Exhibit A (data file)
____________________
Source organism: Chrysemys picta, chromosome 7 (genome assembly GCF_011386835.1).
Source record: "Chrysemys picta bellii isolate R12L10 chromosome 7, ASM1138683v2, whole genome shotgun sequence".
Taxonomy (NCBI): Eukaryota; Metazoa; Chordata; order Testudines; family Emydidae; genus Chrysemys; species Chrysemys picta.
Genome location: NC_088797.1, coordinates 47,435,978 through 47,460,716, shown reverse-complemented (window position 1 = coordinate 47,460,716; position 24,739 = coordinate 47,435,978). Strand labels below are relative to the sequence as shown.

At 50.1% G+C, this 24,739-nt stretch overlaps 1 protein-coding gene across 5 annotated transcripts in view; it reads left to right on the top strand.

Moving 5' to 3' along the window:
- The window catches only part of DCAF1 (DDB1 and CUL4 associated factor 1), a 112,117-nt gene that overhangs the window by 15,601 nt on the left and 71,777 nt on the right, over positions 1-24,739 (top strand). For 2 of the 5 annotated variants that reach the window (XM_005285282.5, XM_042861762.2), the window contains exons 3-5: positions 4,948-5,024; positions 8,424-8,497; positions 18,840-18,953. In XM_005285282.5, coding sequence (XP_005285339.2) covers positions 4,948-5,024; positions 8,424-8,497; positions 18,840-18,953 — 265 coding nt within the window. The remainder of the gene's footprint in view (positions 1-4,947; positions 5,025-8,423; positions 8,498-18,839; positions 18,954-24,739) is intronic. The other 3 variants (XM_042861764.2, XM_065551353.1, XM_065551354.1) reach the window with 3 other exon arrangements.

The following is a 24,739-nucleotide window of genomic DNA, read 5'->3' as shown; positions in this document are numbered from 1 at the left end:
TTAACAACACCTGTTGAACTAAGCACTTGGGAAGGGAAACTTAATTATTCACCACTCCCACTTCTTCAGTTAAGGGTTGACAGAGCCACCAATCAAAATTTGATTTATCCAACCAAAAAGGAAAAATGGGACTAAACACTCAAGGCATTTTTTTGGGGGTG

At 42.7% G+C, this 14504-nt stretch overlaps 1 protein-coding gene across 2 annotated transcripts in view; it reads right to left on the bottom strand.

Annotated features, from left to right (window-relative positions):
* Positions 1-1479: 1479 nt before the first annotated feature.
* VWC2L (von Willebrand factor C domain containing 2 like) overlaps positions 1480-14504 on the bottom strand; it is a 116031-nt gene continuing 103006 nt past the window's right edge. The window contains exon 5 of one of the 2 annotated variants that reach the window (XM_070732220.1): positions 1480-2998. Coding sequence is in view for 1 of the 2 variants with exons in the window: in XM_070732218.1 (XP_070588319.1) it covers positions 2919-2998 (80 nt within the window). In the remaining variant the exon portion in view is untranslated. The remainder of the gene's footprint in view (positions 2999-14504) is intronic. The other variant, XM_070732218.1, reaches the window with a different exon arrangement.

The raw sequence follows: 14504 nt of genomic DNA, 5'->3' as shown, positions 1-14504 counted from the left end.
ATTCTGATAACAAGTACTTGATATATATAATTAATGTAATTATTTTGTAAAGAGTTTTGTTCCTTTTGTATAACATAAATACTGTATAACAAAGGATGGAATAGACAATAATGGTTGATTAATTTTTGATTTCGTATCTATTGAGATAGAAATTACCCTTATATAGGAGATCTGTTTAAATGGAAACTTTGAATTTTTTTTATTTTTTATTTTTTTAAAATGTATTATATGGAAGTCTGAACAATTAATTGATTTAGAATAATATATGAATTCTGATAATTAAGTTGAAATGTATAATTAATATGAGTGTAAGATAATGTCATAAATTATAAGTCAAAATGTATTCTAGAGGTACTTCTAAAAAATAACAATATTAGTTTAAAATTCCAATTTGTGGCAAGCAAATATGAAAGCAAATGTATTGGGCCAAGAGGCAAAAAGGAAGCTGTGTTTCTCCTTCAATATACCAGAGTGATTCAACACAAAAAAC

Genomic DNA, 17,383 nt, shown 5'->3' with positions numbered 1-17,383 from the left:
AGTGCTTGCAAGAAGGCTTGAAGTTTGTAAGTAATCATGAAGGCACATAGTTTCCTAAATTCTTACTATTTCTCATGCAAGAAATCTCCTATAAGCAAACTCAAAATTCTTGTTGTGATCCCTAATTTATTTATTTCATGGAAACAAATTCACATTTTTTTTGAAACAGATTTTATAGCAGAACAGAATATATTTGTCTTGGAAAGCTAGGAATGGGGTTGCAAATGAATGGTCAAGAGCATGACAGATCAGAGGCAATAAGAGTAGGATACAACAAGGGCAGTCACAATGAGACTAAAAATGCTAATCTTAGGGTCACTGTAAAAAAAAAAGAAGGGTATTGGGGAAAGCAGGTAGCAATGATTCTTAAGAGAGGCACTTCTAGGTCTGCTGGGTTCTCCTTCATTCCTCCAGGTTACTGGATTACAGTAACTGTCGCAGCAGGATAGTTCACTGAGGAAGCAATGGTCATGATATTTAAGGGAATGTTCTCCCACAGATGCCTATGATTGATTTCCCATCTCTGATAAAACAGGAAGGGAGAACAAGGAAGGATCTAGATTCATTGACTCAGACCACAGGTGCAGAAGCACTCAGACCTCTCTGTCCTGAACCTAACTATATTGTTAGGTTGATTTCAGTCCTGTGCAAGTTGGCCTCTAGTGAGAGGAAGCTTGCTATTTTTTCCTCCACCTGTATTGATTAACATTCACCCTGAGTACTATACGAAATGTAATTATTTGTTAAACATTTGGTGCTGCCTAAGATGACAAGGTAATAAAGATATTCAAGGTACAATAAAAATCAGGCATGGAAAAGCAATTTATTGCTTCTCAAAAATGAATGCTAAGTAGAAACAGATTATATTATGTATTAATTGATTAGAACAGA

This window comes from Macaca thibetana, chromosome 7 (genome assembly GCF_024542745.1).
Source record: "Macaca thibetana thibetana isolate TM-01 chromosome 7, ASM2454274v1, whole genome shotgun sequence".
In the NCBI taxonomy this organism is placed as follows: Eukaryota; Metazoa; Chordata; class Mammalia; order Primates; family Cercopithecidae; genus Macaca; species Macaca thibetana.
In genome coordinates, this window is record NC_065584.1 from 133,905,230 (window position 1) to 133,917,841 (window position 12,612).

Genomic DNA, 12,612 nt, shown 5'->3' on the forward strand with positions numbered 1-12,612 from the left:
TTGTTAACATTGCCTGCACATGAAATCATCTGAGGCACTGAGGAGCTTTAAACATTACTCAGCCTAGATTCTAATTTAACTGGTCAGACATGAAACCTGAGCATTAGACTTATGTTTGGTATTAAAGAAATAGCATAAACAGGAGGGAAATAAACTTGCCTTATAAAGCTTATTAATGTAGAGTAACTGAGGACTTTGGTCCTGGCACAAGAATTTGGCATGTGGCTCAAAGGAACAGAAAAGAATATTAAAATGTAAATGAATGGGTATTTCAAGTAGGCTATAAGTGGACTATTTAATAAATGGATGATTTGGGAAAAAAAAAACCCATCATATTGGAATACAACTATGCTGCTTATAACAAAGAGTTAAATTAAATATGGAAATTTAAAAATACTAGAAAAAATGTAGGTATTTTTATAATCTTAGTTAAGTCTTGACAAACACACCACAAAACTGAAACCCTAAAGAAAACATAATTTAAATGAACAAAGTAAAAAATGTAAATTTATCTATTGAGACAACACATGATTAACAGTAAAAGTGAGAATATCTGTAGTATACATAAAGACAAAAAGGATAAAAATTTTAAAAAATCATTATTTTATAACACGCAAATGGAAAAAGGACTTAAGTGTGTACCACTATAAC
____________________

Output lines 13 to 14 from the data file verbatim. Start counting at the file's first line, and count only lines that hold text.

* VWC2L (von Willebrand factor C domain containing 2 like) overlaps positions 1480-14504 on the bottom strand; it is a 116031-nt gene continuing 103006 nt past the window's right edge. The window contains exon 5 of one of the 2 annotated variants that reach the window (XM_070732220.1): positions 1480-2998. Coding sequence is in view for 1 of the 2 variants with exons in the window: in XM_070732218.1 (XP_070588319.1) it covers positions 2919-2998 (80 nt within the window). In the remaining variant the exon portion in view is untranslated. The remainder of the gene's footprint in view (positions 2999-14504) is intronic. The other variant, XM_070732218.1, reaches the window with a different exon arrangement.

The raw sequence follows: 14504 nt of genomic DNA, 5'->3' as shown, positions 1-14504 counted from the left end.